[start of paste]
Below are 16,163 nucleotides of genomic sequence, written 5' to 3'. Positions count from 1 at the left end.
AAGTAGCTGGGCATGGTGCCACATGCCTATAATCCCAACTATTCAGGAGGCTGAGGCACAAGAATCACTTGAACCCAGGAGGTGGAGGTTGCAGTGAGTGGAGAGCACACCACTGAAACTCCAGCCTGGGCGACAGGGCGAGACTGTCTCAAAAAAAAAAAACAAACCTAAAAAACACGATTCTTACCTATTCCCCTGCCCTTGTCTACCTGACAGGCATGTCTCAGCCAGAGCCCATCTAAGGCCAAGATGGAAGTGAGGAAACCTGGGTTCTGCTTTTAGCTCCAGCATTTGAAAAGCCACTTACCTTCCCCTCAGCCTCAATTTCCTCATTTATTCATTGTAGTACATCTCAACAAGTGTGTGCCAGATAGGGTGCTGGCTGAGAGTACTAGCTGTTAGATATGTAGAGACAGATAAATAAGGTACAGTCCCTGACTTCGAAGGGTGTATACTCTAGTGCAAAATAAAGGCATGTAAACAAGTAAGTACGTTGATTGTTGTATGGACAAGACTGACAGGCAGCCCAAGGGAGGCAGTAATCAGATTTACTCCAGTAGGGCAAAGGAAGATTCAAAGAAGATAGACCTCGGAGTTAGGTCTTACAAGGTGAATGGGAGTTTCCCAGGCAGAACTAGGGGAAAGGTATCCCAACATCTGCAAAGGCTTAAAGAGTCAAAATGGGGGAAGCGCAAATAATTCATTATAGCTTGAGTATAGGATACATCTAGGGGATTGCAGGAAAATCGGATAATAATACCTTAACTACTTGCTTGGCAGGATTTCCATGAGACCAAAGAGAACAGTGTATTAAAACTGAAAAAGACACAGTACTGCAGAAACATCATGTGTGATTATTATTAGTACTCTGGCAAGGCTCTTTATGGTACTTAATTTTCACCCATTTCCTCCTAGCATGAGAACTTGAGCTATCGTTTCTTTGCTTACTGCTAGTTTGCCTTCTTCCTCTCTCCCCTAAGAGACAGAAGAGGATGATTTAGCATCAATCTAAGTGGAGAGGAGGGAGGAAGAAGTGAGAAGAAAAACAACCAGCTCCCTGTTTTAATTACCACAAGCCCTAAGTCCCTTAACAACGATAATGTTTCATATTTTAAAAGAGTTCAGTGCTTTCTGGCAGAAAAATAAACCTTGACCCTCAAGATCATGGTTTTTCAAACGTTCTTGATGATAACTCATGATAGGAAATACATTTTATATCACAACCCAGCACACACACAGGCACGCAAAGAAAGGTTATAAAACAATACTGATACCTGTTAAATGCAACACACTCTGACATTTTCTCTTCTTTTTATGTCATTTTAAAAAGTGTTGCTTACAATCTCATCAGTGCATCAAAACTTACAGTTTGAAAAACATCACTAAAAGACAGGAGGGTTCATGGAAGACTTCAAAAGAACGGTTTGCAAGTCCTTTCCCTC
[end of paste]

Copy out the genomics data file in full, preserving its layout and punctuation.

Below are 16,163 nucleotides of genomic sequence, written 5' to 3'. Positions count from 1 at the left end.
AAGTAGCTGGGCATGGTGCCACATGCCTATAATCCCAACTATTCAGGAGGCTGAGGCACAAGAATCACTTGAACCCAGGAGGTGGAGGTTGCAGTGAGTGGAGAGCACACCACTGAAACTCCAGCCTGGGCGACAGGGCGAGACTGTCTCAAAAAAAAAAAACAAACCTAAAAAACACGATTCTTACCTATTCCCCTGCCCTTGTCTACCTGACAGGCATGTCTCAGCCAGAGCCCATCTAAGGCCAAGATGGAAGTGAGGAAACCTGGGTTCTGCTTTTAGCTCCAGCATTTGAAAAGCCACTTACCTTCCCCTCAGCCTCAATTTCCTCATTTATTCATTGTAGTACATCTCAACAAGTGTGTGCCAGATAGGGTGCTGGCTGAGAGTACTAGCTGTTAGATATGTAGAGACAGATAAATAAGGTACAGTCCCTGACTTCGAAGGGTGTATACTCTAGTGCAAAATAAAGGCATGTAAACAAGTAAGTACGTTGATTGTTGTATGGACAAGACTGACAGGCAGCCCAAGGGAGGCAGTAATCAGATTTACTCCAGTAGGGCAAAGGAAGATTCAAAGAAGATAGACCTCGGAGTTAGGTCTTACAAGGTGAATGGGAGTTTCCCAGGCAGAACTAGGGGAAAGGTATCCCAACATCTGCAAAGGCTTAAAGAGTCAAAATGGGGGAAGCGCAAATAATTCATTATAGCTTGAGTATAGGATACATCTAGGGGATTGCAGGAAAATCGGATAATAATACCTTAACTACTTGCTTGGCAGGATTTCCATGAGACCAAAGAGAACAGTGTATTAAAACTGAAAAAGACACAGTACTGCAGAAACATCATGTGTGATTATTATTAGTACTCTGGCAAGGCTCTTTATGGTACTTAATTTTCACCCATTTCCTCCTAGCATGAGAACTTGAGCTATCGTTTCTTTGCTTACTGCTAGTTTGCCTTCTTCCTCTCTCCCCTAAGAGACAGAAGAGGATGATTTAGCATCAATCTAAGTGGAGAGGAGGGAGGAAGAAGTGAGAAGAAAAACAACCAGCTCCCTGTTTTAATTACCACAAGCCCTAAGTCCCTTAACAACGATAATGTTTCATATTTTAAAAGAGTTCAGTGCTTTCTGGCAGAAAAATAAACCTTGACCCTCAAGATCATGGTTTTTCAAACGTTCTTGATGATAACTCATGATAGGAAATACATTTTATATCACAACCCAGCACACACACAGGCACGCAAAGAAAGGTTATAAAACAATACTGATACCTGTTAAATGCAACACACTCTGACATTTTCTCTTCTTTTTATGTCATTTTAAAAAGTGTTGCTTACAATCTCATCAGTGCATCAAAACTTACAGTTTGAAAAACATCACTAAAAGACAGGAGGGTTCATGGAAGACTTCAAAAGAACGGTTTGCAAGTCCTTTCCCTC